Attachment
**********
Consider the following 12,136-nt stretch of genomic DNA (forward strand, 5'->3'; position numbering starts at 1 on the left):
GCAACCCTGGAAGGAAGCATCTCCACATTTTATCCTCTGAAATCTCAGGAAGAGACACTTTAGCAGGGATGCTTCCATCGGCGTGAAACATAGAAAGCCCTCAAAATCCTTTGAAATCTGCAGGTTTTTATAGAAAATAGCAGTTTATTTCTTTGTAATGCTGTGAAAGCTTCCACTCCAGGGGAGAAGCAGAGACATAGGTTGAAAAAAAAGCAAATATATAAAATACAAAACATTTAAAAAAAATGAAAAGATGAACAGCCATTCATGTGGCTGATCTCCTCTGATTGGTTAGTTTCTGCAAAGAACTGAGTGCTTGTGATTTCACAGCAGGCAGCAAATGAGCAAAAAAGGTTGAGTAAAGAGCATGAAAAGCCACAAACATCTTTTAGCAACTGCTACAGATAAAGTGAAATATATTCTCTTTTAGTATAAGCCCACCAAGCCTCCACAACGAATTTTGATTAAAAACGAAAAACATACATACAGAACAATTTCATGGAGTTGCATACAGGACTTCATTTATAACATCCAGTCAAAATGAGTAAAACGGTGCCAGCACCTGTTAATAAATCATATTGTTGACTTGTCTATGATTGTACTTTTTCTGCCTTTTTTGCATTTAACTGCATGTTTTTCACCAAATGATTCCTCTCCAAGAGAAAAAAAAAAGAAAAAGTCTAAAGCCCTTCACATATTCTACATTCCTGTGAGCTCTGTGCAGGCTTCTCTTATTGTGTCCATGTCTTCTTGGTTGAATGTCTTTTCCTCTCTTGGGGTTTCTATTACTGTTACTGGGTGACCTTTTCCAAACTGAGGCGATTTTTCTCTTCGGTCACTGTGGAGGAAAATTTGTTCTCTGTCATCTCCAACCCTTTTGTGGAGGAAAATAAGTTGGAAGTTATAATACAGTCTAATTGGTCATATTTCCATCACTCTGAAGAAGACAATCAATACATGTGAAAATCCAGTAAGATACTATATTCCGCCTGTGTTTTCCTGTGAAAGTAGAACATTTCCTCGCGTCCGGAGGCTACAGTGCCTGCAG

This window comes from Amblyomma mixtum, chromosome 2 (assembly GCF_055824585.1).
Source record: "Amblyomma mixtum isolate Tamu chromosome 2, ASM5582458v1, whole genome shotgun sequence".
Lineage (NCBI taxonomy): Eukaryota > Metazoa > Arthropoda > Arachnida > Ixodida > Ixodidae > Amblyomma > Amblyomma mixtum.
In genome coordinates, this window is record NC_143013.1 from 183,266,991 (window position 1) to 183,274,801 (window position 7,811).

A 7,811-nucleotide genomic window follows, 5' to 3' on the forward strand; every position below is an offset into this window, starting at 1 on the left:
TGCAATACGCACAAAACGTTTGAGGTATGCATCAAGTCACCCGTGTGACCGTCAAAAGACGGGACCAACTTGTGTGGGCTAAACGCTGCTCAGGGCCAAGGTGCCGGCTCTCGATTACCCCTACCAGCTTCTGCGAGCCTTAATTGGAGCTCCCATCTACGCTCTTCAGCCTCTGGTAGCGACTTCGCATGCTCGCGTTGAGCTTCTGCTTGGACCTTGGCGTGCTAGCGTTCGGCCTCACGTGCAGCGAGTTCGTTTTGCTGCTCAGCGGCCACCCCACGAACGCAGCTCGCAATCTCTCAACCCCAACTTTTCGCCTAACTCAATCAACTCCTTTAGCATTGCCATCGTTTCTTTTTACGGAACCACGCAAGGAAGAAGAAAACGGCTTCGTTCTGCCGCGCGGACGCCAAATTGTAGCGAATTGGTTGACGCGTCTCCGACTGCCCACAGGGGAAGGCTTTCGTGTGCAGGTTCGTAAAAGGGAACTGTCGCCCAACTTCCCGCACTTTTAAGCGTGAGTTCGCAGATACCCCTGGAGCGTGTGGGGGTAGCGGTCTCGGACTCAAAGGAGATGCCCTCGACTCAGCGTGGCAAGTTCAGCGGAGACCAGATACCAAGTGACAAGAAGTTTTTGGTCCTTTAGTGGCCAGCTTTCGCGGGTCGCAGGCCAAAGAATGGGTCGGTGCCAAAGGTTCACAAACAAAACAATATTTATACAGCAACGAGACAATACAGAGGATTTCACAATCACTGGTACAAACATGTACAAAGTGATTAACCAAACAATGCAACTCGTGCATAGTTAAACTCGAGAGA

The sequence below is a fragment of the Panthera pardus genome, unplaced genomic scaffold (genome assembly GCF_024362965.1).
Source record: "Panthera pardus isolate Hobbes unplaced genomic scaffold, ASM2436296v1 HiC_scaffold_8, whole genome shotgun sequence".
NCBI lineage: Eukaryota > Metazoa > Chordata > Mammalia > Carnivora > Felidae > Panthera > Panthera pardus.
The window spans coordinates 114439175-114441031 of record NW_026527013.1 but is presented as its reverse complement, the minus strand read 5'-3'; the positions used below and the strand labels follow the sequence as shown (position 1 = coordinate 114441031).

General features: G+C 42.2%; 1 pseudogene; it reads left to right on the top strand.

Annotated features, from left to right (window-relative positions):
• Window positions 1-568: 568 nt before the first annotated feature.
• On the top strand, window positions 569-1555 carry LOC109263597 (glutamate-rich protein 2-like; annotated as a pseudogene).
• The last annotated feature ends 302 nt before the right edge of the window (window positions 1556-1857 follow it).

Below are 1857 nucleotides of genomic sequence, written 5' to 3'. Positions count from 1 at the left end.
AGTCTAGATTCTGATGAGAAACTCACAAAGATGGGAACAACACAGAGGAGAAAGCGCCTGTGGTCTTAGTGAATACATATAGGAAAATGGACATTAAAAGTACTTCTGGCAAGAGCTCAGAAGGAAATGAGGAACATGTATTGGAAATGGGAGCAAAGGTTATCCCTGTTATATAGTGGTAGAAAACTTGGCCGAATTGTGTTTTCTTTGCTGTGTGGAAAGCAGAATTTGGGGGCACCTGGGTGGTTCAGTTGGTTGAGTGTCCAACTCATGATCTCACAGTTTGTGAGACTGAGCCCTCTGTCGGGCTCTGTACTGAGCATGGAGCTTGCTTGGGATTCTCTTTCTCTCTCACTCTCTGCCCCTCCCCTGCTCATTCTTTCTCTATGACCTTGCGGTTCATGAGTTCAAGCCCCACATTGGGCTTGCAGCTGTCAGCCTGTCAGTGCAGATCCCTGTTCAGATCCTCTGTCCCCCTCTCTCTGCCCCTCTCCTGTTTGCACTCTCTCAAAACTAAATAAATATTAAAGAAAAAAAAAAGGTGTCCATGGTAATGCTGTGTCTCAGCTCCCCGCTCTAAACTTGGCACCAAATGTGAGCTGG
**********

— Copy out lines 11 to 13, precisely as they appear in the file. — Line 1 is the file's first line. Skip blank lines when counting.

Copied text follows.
NCBI lineage: Eukaryota > Metazoa > Chordata > Mammalia > Carnivora > Felidae > Panthera > Panthera pardus.
The window spans coordinates 114439175-114441031 of record NW_026527013.1 but is presented as its reverse complement, the minus strand read 5'-3'; the positions used below and the strand labels follow the sequence as shown (position 1 = coordinate 114441031).

General features: G+C 42.2%; 1 pseudogene; it reads left to right on the top strand.